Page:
Skip to main content

National Mining Hall of Fame and Museum
United States


The National Mining Hall of Fame is a museum located in Leadville, Colorado, United States, dedicated to commemorating the work of miners and people who work with natural resources. The museum also participates in efforts to inform the public about the mining industry.

The museum occupies 71,000 square feet (6,600 m2). Major exhibits include an elaborate model railroad, a walk-through replica of an underground hardrock mine, the Gold Rush room, with many specimens of native gold, a large collection of mineral specimes, a mining art gallery and a gift shop.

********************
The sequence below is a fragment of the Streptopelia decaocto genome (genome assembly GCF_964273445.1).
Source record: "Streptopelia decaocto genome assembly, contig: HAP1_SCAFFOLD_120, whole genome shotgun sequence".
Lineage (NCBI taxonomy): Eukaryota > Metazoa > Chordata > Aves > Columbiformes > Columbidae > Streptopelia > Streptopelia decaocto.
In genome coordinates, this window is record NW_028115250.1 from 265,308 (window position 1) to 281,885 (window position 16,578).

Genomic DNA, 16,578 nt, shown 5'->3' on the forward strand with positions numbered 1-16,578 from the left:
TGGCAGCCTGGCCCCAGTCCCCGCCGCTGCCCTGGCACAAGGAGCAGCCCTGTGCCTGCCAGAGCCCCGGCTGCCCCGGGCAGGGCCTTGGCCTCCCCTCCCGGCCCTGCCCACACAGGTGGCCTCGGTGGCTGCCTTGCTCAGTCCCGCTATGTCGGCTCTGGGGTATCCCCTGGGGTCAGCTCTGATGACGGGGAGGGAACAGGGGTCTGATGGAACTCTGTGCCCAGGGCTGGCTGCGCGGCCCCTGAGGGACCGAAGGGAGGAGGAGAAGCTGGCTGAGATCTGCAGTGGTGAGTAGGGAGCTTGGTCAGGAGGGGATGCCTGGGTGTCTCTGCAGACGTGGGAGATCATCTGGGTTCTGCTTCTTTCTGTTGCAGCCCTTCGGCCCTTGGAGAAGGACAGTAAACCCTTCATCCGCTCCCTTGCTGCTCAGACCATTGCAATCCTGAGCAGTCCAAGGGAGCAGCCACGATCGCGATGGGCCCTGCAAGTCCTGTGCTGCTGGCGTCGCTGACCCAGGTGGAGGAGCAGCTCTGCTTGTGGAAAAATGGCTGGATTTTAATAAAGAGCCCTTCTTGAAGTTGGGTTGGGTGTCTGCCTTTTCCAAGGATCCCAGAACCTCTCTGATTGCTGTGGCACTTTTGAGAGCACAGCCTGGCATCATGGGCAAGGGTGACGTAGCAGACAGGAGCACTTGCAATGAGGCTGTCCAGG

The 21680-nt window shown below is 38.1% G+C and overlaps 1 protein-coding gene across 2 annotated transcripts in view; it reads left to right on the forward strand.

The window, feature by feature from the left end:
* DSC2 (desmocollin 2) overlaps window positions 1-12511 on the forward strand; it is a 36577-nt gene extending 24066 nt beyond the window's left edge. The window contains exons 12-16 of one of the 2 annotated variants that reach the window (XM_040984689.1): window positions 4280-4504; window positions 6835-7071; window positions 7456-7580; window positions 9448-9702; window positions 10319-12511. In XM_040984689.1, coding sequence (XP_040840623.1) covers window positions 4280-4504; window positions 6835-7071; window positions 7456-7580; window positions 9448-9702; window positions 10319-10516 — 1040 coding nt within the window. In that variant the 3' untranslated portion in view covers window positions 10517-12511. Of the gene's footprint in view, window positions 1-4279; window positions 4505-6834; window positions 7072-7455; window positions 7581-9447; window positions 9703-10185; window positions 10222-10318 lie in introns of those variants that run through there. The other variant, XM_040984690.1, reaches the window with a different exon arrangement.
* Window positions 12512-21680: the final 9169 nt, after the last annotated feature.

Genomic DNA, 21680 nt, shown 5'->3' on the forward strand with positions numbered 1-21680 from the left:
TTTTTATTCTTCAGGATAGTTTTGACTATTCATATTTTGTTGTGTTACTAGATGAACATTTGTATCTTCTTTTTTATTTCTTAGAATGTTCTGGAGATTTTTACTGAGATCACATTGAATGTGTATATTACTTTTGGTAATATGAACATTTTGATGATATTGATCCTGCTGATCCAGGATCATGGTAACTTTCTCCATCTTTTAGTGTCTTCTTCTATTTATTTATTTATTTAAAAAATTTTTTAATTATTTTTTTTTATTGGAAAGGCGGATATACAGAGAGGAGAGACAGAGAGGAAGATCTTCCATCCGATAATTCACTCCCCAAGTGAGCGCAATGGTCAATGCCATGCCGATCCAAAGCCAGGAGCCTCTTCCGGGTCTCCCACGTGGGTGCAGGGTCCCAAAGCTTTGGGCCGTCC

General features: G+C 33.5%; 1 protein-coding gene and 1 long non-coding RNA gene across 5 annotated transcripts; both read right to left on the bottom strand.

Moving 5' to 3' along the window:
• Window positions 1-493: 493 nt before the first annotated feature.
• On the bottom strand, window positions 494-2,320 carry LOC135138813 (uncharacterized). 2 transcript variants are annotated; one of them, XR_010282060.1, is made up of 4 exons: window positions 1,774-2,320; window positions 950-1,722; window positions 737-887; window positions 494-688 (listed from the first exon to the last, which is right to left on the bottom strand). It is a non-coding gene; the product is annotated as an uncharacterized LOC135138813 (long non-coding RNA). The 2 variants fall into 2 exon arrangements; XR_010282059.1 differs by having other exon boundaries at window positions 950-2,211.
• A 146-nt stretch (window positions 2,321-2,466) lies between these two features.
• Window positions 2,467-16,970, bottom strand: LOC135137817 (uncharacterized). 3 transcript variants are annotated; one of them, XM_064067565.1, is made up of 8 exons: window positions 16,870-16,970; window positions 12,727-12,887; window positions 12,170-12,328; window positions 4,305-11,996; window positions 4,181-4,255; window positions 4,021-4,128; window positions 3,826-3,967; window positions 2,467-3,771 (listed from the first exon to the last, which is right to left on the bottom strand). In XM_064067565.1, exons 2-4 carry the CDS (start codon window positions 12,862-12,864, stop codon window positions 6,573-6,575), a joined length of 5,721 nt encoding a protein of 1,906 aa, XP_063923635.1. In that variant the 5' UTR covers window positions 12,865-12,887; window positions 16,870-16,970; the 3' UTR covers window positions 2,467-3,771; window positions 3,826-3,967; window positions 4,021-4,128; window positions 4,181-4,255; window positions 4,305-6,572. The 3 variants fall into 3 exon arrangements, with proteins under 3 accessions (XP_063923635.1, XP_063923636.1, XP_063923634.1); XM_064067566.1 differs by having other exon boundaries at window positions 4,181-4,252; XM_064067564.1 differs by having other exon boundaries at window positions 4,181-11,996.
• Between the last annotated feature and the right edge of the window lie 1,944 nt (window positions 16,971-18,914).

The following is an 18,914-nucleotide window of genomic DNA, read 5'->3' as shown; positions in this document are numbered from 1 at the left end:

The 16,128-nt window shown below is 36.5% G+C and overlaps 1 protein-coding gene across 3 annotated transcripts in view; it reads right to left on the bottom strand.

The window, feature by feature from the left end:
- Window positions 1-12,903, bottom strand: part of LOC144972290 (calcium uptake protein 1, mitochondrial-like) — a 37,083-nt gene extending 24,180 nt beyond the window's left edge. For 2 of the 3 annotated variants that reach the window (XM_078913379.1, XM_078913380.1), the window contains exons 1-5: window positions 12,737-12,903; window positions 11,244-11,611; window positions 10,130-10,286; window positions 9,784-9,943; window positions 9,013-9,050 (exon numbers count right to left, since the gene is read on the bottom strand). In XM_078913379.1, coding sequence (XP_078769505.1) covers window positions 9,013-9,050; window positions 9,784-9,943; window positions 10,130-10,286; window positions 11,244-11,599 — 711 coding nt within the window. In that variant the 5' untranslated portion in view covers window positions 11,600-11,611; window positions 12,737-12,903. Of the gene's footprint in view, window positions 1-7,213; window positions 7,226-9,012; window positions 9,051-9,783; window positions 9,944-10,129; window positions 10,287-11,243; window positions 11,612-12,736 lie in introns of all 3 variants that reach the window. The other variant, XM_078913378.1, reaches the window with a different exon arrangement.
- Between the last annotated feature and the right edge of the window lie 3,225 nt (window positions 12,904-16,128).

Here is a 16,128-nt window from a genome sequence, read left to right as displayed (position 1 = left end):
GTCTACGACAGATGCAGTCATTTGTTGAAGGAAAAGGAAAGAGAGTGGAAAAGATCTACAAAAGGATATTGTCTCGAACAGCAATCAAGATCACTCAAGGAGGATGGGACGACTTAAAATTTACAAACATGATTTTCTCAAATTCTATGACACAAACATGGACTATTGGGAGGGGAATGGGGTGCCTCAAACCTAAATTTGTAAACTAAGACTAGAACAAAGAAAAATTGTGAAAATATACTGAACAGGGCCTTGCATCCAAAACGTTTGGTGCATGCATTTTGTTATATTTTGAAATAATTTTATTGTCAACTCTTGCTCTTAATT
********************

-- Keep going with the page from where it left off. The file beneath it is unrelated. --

The Hall of Fame is a federally chartered memorial for men and women who have achieved lasting greatness in the mining industry and related fields. Inductees are selected by the museum's board of governors. A candidate ordinarily must be deceased, and have made significant contributions to the American mining scene. Consideration is given to prospectors, miners, mining leaders, engineers, teachers, financiers, inventors, journalists, rascals, geologists and others. A database of inductees to the Hall of Fame is available here. Notable honorees include Georgius Agricola, Janet Zaph Briggs, Gertrude Selma Sober, Meyer Guggenheim, Herbert Hoover, James M. Hyde, Ed Schieffelin, Harrison Schmitt, Paddy Martinez, Horace Tabor, Fred Chester Bond and Edmund J. Longyear, founder of Boart Longyear.

Back to Top